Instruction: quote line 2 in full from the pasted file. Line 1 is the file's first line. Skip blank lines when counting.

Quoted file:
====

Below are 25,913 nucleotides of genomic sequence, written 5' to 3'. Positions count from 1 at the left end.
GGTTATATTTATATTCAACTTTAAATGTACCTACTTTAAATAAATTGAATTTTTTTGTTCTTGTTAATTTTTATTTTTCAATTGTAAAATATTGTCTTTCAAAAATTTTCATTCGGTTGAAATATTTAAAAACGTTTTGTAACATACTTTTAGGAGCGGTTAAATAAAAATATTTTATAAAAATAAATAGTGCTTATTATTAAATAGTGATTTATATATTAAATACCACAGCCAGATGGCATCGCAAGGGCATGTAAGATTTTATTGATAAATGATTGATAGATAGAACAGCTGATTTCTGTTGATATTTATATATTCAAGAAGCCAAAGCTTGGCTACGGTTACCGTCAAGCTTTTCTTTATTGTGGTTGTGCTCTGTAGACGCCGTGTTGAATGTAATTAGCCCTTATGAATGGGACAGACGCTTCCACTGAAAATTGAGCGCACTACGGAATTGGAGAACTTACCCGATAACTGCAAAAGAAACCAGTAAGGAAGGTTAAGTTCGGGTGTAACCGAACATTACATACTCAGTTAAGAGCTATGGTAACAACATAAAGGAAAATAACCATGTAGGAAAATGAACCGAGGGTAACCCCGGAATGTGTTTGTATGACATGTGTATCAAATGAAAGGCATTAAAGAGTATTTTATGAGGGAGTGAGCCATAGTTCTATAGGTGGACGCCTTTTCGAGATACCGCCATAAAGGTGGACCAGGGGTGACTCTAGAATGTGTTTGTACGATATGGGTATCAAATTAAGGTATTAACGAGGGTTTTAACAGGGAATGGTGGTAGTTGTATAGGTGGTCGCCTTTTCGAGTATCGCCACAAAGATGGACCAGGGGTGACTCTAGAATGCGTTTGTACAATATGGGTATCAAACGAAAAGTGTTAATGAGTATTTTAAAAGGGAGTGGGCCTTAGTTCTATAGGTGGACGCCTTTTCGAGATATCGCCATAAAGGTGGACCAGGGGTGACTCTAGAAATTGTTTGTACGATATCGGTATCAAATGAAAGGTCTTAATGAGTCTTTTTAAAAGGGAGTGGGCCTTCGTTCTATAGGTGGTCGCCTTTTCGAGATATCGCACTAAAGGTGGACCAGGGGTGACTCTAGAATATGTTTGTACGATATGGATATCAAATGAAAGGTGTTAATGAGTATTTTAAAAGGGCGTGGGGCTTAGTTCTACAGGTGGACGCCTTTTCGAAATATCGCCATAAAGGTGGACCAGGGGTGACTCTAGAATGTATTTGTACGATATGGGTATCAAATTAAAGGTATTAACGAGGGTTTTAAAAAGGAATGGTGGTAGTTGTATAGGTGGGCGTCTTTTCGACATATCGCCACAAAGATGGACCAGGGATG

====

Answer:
GGTTATATTTATATTCAACTTTAAATGTACCTACTTTAAATAAATTGAATTTTTTTGTTCTTGTTAATTTTTATTTTTCAATTGTAAAATATTGTCTTTCAAAAATTTTCATTCGGTTGAAATATTTAAAAACGTTTTGTAACATACTTTTAGGAGCGGTTAAATAAAAATATTTTATAAAAATAAATAGTGCTTATTATTAAATAGTGATTTATATATTAAATACCACAGCCAGATGGCATCGCAAGGGCATGTAAGATTTTATTGATAAATGATTGATAGATAGAACAGCTGATTTCTGTTGATATTTATATATTCAAGAAGCCAAAGCTTGGCTACGGTTACCGTCAAGCTTTTCTTTATTGTGGTTGTGCTCTGTAGACGCCGTGTTGAATGTAATTAGCCCTTATGAATGGGACAGACGCTTCCACTGAAAATTGAGCGCACTACGGAATTGGAGAACTTACCCGATAACTGCAAAAGAAACCAGTAAGGAAGGTTAAGTTCGGGTGTAACCGAACATTACATACTCAGTTAAGAGCTATGGTAACAACATAAAGGAAAATAACCATGTAGGAAAATGAACCGAGGGTAACCCCGGAATGTGTTTGTATGACATGTGTATCAAATGAAAGGCATTAAAGAGTATTTTATGAGGGAGTGAGCCATAGTTCTATAGGTGGACGCCTTTTCGAGATACCGCCATAAAGGTGGACCAGGGGTGACTCTAGAATGTGTTTGTACGATATGGGTATCAAATTAAGGTATTAACGAGGGTTTTAACAGGGAATGGTGGTAGTTGTATAGGTGGTCGCCTTTTCGAGTATCGCCACAAAGATGGACCAGGGGTGACTCTAGAATGCGTTTGTACAATATGGGTATCAAACGAAAAGTGTTAATGAGTATTTTAAAAGGGAGTGGGCCTTAGTTCTATAGGTGGACGCCTTTTCGAGATATCGCCATAAAGGTGGACCAGGGGTGACTCTAGAAATTGTTTGTACGATATCGGTATCAAATGAAAGGTCTTAATGAGTCTTTTTAAAAGGGAGTGGGCCTTCGTTCTATAGGTGGTCGCCTTTTCGAGATATCGCACTAAAGGTGGACCAGGGGTGACTCTAGAATATGTTTGTACGATATGGATATCAAATGAAAGGTGTTAATGAGTATTTTAAAAGGGCGTGGGGCTTAGTTCTACAGGTGGACGCCTTTTCGAAATATCGCCATAAAGGTGGACCAGGGGTGACTCTAGAATGTATTTGTACGATATGGGTATCAAATTAAAGGTATTAACGAGGGTTTTAAAAAGGAATGGTGGTAGTTGTATAGGTGGGCGTCTTTTCGACATATCGCCACAAAGATGGACCAGGGATG